But thanks to our client Tazza D’Oro and their education director, Zach, a coffee cupping and espresso workshop brought us one step closer to expertise. Even better, it brought us closer to the magic bean elixir we love.
Cupping? What’s that?
Also called cup tasting, cupping is a technique used by coffee producers, buyers and professional baristas to examine the quality of a batch of coffee.
The process involves smelling, and then tasting coffees to observe their characteristics — things like aroma, cleanness, acidity, mouthfeel and aftertaste.
For our purposes, cupping was a great way to pinpoint the differences between each coffee and get to know a few of the many possible flavor compounds a cup can offer.
And, most fun, we got to come up with the best ways to describe those flavors. Or try to.
Nose in the grounds
Cupping involves a few steps, and the “tasting” portion doesn’t begin until about halfway through. There are fragrances to take note of first.
With four Counter Culture coffees on the table, in cups — just the grounds, to start — we took a whiff of each.
(Holding the cup very close to your face is proper form. Promise.)
Zach steeped each coffee in hot water. We took a round two, starting with “breaking” the foam-like crust gathered at the top of each cup with a spoon to release the gases from brewing.
A whole new variety of aromas to take in.
You say “coffee.” We say “blueberry,” “bouillon cube” and “planks of wood”
Finally, we removed the crust entirely and gave these coffees a taste.
The key to tasting coffee is to slurp it by the spoonful. Slurping aerates the coffee so it coats your palate and gives all your hungry taste receptors the full spectrum of flavor and aroma.
Tasting four separate coffees back-to-back (and each a few times), does great things for the imagination. Like wines or craft beer, it’s clear that the more coffees you taste — the Tazza D’Oro baristas do a cupping with each new coffee they brew — the more refined your palate and flavor vocabulary become.
With a little time left to spare, Zach whipped up a few espresso shots — a good one and two bad ones — to give us a taste of the perfect balance alongside under-extracted and over-extracted espresso.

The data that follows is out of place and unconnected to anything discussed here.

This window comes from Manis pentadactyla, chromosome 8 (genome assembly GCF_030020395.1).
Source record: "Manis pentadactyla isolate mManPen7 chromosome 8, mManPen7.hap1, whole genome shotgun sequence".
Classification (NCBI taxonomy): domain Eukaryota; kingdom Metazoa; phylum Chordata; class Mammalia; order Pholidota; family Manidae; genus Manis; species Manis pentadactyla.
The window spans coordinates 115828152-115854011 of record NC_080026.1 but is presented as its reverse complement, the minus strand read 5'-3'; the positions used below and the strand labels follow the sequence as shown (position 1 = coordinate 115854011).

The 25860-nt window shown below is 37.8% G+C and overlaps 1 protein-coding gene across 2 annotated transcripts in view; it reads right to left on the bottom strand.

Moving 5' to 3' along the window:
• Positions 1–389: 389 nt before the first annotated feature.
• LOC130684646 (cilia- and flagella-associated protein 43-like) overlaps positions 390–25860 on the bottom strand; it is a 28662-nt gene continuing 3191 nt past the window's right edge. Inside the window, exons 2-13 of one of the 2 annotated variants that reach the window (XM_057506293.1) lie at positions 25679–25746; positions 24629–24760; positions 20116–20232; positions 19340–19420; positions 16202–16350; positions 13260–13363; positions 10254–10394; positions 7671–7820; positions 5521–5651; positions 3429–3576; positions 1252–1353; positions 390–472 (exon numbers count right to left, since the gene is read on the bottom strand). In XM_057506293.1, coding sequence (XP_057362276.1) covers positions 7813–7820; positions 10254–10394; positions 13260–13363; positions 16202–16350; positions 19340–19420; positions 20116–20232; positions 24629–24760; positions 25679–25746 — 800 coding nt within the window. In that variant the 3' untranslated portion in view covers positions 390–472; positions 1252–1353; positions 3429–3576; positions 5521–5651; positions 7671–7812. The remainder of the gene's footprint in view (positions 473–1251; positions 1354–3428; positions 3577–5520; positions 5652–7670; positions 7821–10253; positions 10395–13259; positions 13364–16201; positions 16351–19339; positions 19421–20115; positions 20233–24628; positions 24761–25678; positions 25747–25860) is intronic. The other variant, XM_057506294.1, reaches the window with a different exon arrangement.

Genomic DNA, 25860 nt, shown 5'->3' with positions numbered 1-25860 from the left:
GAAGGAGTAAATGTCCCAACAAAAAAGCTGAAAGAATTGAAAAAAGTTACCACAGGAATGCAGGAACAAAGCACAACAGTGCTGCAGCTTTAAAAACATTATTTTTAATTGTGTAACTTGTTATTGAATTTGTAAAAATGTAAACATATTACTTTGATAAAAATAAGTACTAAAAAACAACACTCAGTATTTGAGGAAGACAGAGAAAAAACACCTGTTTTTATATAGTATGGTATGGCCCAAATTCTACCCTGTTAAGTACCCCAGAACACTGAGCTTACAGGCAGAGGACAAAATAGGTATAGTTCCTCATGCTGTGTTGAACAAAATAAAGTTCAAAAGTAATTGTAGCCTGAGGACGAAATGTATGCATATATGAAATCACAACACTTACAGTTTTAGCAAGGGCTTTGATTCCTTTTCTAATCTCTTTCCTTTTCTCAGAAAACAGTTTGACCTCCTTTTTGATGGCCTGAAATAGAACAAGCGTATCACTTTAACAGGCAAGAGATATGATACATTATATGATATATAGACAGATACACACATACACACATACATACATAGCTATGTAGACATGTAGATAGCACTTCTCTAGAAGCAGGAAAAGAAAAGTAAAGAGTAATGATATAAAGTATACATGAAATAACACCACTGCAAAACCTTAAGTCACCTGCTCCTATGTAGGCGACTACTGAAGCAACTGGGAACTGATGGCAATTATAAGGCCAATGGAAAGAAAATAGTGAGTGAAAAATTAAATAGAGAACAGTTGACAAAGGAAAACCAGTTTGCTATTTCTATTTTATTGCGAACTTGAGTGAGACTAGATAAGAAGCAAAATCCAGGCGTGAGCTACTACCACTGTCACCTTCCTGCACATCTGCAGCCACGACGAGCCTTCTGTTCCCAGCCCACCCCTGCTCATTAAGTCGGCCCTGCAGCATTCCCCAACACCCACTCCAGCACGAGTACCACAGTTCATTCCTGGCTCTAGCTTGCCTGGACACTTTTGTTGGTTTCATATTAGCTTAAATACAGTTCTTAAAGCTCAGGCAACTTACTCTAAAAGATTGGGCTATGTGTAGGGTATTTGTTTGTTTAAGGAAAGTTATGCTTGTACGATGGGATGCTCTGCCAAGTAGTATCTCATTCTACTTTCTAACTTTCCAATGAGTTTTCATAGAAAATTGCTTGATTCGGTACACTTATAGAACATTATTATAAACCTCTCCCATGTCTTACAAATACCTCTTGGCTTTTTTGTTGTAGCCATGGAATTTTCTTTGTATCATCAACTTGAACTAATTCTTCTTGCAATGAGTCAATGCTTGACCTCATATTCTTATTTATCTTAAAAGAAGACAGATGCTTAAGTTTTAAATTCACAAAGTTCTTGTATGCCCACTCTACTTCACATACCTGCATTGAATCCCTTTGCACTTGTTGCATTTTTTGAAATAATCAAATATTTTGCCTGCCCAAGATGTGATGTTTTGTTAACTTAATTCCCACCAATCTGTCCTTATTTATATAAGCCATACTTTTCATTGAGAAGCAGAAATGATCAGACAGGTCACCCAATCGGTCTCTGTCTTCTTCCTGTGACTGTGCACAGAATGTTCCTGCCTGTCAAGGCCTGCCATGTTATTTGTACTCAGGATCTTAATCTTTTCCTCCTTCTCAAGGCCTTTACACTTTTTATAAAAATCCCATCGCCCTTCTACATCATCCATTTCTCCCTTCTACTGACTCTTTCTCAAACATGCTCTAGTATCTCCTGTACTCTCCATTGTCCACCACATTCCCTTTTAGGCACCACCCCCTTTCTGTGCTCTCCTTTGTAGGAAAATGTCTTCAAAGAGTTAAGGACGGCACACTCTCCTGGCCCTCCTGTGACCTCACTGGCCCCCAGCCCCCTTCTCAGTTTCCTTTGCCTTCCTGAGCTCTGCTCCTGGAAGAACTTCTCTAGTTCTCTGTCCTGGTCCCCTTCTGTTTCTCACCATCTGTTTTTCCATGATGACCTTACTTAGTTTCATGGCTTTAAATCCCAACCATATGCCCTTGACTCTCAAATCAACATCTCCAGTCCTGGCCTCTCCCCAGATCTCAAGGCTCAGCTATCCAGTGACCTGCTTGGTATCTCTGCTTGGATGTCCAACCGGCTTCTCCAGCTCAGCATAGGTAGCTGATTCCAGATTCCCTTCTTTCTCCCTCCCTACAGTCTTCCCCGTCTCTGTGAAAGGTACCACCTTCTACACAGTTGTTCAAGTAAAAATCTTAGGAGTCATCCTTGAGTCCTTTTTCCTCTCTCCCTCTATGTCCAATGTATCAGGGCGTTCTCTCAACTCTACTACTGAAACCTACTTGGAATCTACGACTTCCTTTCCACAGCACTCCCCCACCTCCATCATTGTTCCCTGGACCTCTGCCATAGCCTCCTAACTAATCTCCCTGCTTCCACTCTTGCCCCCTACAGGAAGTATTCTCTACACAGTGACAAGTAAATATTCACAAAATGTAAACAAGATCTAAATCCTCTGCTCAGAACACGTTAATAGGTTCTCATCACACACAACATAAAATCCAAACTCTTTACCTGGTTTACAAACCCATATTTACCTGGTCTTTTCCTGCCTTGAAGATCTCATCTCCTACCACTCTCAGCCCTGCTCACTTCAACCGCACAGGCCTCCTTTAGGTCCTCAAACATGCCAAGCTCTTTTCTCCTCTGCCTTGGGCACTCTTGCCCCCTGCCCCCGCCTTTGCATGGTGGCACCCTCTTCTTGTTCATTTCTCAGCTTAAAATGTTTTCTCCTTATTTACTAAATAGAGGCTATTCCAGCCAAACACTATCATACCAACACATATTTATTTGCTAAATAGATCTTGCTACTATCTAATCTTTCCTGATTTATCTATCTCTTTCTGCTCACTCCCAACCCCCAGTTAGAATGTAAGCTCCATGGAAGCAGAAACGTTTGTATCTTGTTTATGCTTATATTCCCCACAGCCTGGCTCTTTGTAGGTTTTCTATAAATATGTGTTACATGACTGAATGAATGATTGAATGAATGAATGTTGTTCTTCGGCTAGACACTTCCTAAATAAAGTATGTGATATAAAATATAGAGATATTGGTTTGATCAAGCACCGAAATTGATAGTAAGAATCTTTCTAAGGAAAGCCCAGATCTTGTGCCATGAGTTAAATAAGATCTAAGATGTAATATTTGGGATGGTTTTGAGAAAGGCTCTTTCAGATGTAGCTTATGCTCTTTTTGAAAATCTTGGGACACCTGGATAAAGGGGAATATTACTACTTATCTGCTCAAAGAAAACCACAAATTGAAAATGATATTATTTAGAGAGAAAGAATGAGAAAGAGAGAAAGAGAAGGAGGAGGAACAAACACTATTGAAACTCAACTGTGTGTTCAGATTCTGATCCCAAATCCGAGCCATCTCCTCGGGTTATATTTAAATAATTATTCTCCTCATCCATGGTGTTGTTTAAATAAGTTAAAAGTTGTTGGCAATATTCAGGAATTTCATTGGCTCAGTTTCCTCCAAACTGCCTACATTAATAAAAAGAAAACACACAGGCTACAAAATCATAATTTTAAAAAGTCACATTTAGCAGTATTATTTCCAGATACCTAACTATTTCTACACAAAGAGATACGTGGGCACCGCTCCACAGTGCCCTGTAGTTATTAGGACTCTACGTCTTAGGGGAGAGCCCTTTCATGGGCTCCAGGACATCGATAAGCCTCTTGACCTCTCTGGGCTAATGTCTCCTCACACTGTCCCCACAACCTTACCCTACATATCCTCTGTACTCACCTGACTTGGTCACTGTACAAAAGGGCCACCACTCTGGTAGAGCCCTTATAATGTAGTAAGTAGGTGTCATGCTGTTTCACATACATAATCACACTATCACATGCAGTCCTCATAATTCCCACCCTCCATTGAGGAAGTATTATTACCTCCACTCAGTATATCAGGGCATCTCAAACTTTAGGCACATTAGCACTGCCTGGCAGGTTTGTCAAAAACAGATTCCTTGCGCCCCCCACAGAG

What’s espresso, really? It’s just coffee, but brewed using high water pressure and finely ground beans to make a small, concentrated shot.
When under-extracted, it’s sour, lacks sweetness and makes Ben step away from the table with an awful look on his face. When it’s over-extracted, it tastes a little hollow, lacks flavor and may taste too “mild.”
We each tried our hand at making a shot.
It takes a perfect balance of many variables to create the perfect espresso shot, and a lot of practice. But we didn’t do too badly, if we say so ourselves.
When your coffee is as high-quality as Counter Culture, tasting really just comes down to personal preference.
Our favorite? We recommend the Dido Birre — notes of dried blueberry, vanilla and pastry.
Want the coffee cupping experience?
Tazza D’Oro holds coffee cuppings every 3rd Saturday at their Millvale location. Find the details on their Facebook page and stay tuned for their new website, set to be launched early next year.
(We talk about that project here.)
About Tazza D’Oro
Known for serving up some of Pittsburgh’s finest specialty coffee, Tazza D’oro has been in business since 1999 — before Starbucks even knew where Pittsburgh was.
In fact, they introduced the city to the cappuccino, the panini and more, even developing their own professional barista certification before national associations got to the task.